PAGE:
I want people struggling with depression to know there’s hope. My message to them is: if you’re depressed, you’re not alone, you’re not crazy, and you can obtain lasting happiness.
The last thing I thought I’d share publicly was my journey into and out of despair. But writing this story uncovered a passion I buried forty-eight years earlier. By recounting and working through my most painful mistakes and memories, I discovered meaning and renewed purpose. I now experience joyfulness and self-love beyond my wildest dreams. I share all the steps I took so others can follow my path and find healing, too.
You were able to take a deep look at your depression, explaining its breadth and depth. What are some common misconceptions you feel people have about depression?
First, most articles focus on the sadness, but for me, depression also felt hostile. I remember constant self-loathing over the past, hopelessness about the future, and emptiness in the present.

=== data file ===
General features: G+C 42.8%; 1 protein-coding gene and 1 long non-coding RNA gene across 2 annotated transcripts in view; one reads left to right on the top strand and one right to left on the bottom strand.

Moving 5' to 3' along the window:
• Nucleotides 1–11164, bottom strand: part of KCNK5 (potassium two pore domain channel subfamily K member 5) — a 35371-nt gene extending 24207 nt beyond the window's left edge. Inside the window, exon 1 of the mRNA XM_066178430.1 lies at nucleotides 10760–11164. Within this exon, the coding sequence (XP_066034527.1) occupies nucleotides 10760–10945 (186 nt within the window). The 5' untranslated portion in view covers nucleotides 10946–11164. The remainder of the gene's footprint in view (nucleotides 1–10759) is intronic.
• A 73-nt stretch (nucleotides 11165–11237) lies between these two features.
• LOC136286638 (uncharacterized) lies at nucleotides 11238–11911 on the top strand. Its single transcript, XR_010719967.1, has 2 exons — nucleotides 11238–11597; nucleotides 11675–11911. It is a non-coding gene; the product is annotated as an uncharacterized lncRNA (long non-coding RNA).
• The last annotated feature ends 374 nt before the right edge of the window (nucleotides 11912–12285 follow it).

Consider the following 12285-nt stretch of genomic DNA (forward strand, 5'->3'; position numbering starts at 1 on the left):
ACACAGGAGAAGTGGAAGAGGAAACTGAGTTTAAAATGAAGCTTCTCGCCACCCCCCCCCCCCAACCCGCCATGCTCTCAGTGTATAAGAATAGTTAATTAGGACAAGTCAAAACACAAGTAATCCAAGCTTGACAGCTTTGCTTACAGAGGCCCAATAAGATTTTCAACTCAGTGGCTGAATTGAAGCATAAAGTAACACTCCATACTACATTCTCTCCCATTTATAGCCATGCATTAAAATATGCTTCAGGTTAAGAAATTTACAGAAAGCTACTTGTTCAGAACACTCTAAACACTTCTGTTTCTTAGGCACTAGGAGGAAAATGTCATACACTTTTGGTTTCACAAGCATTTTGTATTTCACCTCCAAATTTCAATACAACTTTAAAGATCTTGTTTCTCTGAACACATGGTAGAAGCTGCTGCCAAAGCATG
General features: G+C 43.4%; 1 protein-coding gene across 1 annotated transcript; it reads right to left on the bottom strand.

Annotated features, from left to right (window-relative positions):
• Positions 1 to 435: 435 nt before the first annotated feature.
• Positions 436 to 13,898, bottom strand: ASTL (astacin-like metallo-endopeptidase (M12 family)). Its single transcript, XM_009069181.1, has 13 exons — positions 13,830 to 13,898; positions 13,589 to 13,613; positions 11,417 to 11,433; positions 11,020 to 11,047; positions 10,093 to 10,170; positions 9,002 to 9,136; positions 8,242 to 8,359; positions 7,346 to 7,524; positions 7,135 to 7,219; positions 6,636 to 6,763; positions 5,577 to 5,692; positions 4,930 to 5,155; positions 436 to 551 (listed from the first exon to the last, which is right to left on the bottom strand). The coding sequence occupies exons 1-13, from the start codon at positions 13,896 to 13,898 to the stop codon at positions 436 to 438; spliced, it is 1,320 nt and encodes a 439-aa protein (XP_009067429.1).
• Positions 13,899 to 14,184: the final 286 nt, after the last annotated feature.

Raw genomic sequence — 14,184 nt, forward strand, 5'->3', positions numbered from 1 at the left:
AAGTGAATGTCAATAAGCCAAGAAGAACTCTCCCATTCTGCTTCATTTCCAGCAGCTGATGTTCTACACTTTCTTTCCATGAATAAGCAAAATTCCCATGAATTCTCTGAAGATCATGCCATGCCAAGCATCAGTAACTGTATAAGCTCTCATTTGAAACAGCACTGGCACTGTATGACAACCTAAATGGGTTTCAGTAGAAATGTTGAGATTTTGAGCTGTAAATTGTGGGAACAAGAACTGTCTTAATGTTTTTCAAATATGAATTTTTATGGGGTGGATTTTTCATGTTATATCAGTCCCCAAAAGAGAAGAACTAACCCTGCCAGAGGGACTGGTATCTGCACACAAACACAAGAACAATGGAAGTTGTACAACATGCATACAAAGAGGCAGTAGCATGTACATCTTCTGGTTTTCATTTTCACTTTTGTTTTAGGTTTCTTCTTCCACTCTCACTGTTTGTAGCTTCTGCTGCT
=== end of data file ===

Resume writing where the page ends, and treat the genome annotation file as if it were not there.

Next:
Next, depression isn’t only about a person who’s stuck in bed. For years, I contended with high-functioning depression, or dysthymia. To the casual observer, I seemed healthy, but I wasn’t. Many times, I wanted to sleep and never wake up. But, I crawled out of bed every day and went to work pretending everything was peachy.
Last, depression is more common than many realize, surpassing all other disabilities. According to the World Health Organization, one in five people will suffer at some point. When I talk about my triumph, so many people privately tell me about their own or a loved one’s battle against depression that I wonder whether the one-in-five estimate is too low. Few admit to their condition because of the crushing stigma. Perhaps resources like my book can shift reader’s perceptions from judgment to empathy.